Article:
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Law Commission main focus on references from Ministers

26 July 2017

The Law Commission focuses principally on the references it receives from its Minister and it has four active law reform references, one of which is on hold, the Commission say in its Statement of Intent, 1 July 2017 - 30 June 2021.

The statement says the Commission's law reform programme, received from the Minister responsible for the Law Commission (Amy Adams) for the next four years is:

Law Commission law reform programme, year to 30 June
Reference2018201920202021
Review of Evidence Act 2006Issues PapersReport to Minister  
Review of Criminal Investigations (Bodily Samples)
Act 1995
Issues PapersReport to Minister  
Review of Property (Relationships) Act 1976Issues PapersReport to Minister  
Review of Declaratory Judgments Act 1908
(currently on hold)
 Issues PapersReport to Minister 

The Commission says while the Minister will decide its future references, it has had an opportunity to make suggestions for them.

"The Commission has also established a system which will enable it to identify other areas of New Zealand's law which might benefit from review in the future."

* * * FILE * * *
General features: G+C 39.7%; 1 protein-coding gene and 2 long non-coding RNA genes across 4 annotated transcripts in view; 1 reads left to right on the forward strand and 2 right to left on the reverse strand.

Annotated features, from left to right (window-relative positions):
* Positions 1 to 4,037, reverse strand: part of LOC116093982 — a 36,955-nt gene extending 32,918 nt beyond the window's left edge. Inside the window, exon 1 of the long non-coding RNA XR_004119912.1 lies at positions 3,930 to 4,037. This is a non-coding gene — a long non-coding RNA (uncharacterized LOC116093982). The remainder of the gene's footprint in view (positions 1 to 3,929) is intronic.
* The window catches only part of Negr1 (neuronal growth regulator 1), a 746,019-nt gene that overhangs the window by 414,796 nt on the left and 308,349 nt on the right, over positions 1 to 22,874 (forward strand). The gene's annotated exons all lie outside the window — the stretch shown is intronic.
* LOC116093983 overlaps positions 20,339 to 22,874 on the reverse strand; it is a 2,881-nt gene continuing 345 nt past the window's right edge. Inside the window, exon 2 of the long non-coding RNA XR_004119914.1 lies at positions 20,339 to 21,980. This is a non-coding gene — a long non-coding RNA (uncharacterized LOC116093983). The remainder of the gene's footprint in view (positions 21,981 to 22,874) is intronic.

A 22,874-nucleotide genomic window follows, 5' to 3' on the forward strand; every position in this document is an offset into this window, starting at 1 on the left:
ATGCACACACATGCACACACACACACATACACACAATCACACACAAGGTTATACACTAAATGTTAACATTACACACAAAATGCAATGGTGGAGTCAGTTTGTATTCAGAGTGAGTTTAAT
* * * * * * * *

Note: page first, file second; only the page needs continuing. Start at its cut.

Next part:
Performance measurement

The statement says the Commission will measure its performance using both quantitative and qualitative measures.

The quantitative measures will be the timely completion of issues papers and final reports, and managing that work programme within total revenue and reserves as agreed with the Minister.

The qualitative measures will assess how the Commission identifies and addresses the substantive legal issues within each completed reference, and the effectiveness of its processes relating to engagement and consultation. It will use external feedback from a range of interested parties including participants in the Expert Advisory Groups on completed references to assess its performance against the qualitative measures.

In a foreword, Law Commission President Douglas White QC says these assessment measures mark a move away from those previously used, over which the Commission has no control.

"In particular, the decision whether to enact legislation implementing a Commission report is a matter for the Government and Parliament, not the Commission, and may be influenced by a wide range of factors, including other Government priorities. It is therefore not an appropriate performance measurement for the Commission.

Last updated on the 16th September 2019